with the charges against him. He answers questions rapidly and to the point. His speech is coherent, his thoughts formed with precision and correctness and they are accompanied by sufficient emotionally expressive movements. Also, there is no kind of evidence of paralogism. It should also be noted here, that the present psychological examination, which was conducted by Lieutenant Gilbert, Ph. D., bears out the testimony that the intelligence of Hess is normal and in some instances above the average. His movements are natural and not forced.

He has expressed no delirious fancies nor does he give any delirious explanation for the painful sensation in his stomach or the loss of memory, as was previously attested to by Doctor Rees, namely, when Hess ascribed them to poisoning. At the present time, to the question about the reason for his painful sensations and the loss of memory, Hess answers that this is for the doctors to know. According to his own assertions, he can remember almost nothing of his former life. The gaps in Hess' memory are ascertained only on the basis of the subjective changing of his testimony about his inability to remember this or that person or event given at different times. What he knows at the present time is, in his own words, what he allegedly learned only recently from the information of those around him and the films which have been shown him.

On 14 November Hess refused the injection of narcotics which were offered for the purpose of making an analysis of his psychological condition. On 15 November, in answer to Professor Delay's offer, he definitely and firmly refused narcosis and explained to him that, in general, he would take all measures to cure his amnesia only upon completion of the Trial.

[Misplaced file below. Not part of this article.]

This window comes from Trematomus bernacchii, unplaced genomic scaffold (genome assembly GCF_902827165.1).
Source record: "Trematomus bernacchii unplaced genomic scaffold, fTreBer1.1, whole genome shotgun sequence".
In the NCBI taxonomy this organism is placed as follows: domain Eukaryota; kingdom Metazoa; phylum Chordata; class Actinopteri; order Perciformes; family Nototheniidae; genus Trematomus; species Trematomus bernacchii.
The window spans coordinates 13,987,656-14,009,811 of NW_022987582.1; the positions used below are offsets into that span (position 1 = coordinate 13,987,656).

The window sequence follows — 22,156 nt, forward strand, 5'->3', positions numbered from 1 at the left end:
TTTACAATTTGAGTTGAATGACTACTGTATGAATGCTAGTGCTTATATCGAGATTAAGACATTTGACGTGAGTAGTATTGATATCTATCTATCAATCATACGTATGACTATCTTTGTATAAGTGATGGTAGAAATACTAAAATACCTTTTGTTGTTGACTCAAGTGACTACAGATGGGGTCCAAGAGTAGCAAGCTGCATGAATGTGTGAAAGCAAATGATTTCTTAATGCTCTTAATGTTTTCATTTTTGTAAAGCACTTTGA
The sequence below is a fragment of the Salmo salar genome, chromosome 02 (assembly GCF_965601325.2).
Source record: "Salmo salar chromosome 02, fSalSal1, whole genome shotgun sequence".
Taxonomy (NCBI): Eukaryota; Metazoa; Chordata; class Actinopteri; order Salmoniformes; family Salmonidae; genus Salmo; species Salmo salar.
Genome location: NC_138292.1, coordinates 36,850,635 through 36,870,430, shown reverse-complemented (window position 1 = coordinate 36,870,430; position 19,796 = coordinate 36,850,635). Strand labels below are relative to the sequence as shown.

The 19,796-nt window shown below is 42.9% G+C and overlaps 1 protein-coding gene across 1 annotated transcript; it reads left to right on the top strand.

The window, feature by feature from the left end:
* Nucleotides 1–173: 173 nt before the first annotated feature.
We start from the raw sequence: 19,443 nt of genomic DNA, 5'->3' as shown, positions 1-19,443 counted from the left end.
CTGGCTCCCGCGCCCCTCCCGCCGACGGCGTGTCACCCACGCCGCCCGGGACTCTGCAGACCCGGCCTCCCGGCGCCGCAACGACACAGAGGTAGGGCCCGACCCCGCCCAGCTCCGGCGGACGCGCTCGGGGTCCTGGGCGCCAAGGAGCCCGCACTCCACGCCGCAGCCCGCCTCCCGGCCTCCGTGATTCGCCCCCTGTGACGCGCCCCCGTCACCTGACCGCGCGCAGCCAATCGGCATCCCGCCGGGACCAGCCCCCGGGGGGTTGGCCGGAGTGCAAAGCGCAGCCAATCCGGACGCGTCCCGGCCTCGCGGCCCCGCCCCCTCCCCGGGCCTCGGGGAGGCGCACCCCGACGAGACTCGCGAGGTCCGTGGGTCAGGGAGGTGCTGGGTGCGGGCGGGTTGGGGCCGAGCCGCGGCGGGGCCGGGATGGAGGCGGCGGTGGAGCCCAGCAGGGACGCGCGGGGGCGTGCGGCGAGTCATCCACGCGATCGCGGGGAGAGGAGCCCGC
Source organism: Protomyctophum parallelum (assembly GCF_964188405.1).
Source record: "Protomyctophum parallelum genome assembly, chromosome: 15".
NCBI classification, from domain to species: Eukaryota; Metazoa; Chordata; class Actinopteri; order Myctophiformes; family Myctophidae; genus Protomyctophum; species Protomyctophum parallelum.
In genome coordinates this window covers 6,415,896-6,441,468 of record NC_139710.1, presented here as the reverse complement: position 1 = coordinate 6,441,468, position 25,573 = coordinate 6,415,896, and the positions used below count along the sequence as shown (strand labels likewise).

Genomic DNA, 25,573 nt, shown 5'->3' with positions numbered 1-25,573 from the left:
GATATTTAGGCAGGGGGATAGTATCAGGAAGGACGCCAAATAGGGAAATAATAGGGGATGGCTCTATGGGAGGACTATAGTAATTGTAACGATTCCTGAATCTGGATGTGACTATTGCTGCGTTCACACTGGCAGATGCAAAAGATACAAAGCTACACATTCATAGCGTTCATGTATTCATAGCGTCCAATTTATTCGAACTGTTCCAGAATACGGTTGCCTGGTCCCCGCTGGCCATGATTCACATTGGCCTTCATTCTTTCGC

All that has been exposed above, we are convinced, permits of the interpretation that the deviation from the norm in the behavior of Hess takes the following forms:

1. In the psychological personality of Hess there are no changes typical of the progressive schizophrenic disease, and therefore the delusions, from which he suffered periodically while in England, cannot be considered as manifestations of a schizophrenic paranoia, and must be recognized as the expression of a psychogenic paranoic reaction, that is, the psychologically comprehensible reaction of an unstable (psychologically) personality to the situation (the failure of his mission, arrest, and incarceration). Such an interpretation of the delirious statements of Hess in England is bespoken by their disappearance, appearance, and repeated disappearance depending on external circumstances which affected the mental state of Hess.

2. The loss of memory by Hess is not the result of some kind of mental disease but represents hysterical amnesia, the basis of which is a subconscious inclination toward self-defense as well as a delib-